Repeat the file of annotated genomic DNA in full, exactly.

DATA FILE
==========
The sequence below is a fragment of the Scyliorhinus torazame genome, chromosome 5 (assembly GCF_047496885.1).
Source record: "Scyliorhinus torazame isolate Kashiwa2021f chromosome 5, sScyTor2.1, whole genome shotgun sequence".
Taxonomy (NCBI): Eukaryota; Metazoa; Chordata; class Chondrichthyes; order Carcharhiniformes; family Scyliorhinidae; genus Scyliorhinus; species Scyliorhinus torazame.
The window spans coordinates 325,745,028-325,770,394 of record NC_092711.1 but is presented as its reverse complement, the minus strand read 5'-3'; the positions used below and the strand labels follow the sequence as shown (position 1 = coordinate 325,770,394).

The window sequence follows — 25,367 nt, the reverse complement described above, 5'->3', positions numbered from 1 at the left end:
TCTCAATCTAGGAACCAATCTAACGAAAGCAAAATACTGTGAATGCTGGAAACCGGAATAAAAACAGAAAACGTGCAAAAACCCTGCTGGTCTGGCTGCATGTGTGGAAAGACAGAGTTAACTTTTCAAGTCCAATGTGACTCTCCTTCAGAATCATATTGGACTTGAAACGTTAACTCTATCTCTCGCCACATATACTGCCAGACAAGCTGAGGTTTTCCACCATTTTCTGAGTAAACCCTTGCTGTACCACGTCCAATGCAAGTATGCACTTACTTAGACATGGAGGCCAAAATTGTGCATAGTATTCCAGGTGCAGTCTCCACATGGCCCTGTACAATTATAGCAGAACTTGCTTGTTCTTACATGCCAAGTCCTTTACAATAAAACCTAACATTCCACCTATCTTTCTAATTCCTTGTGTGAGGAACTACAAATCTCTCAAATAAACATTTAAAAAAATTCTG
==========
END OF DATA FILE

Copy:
The sequence below is a fragment of the Scyliorhinus torazame genome, chromosome 5 (assembly GCF_047496885.1).
Source record: "Scyliorhinus torazame isolate Kashiwa2021f chromosome 5, sScyTor2.1, whole genome shotgun sequence".
Taxonomy (NCBI): Eukaryota; Metazoa; Chordata; class Chondrichthyes; order Carcharhiniformes; family Scyliorhinidae; genus Scyliorhinus; species Scyliorhinus torazame.
The window spans coordinates 325,745,028-325,770,394 of record NC_092711.1 but is presented as its reverse complement, the minus strand read 5'-3'; the positions used below and the strand labels follow the sequence as shown (position 1 = coordinate 325,770,394).

The window sequence follows — 25,367 nt, the reverse complement described above, 5'->3', positions numbered from 1 at the left end:
TCTCAATCTAGGAACCAATCTAACGAAAGCAAAATACTGTGAATGCTGGAAACCGGAATAAAAACAGAAAACGTGCAAAAACCCTGCTGGTCTGGCTGCATGTGTGGAAAGACAGAGTTAACTTTTCAAGTCCAATGTGACTCTCCTTCAGAATCATATTGGACTTGAAACGTTAACTCTATCTCTCGCCACATATACTGCCAGACAAGCTGAGGTTTTCCACCATTTTCTGAGTAAACCCTTGCTGTACCACGTCCAATGCAAGTATGCACTTACTTAGACATGGAGGCCAAAATTGTGCATAGTATTCCAGGTGCAGTCTCCACATGGCCCTGTACAATTATAGCAGAACTTGCTTGTTCTTACATGCCAAGTCCTTTACAATAAAACCTAACATTCCACCTATCTTTCTAATTCCTTGTGTGAGGAACTACAAATCTCTCAAATAAACATTTAAAAAAATTCTG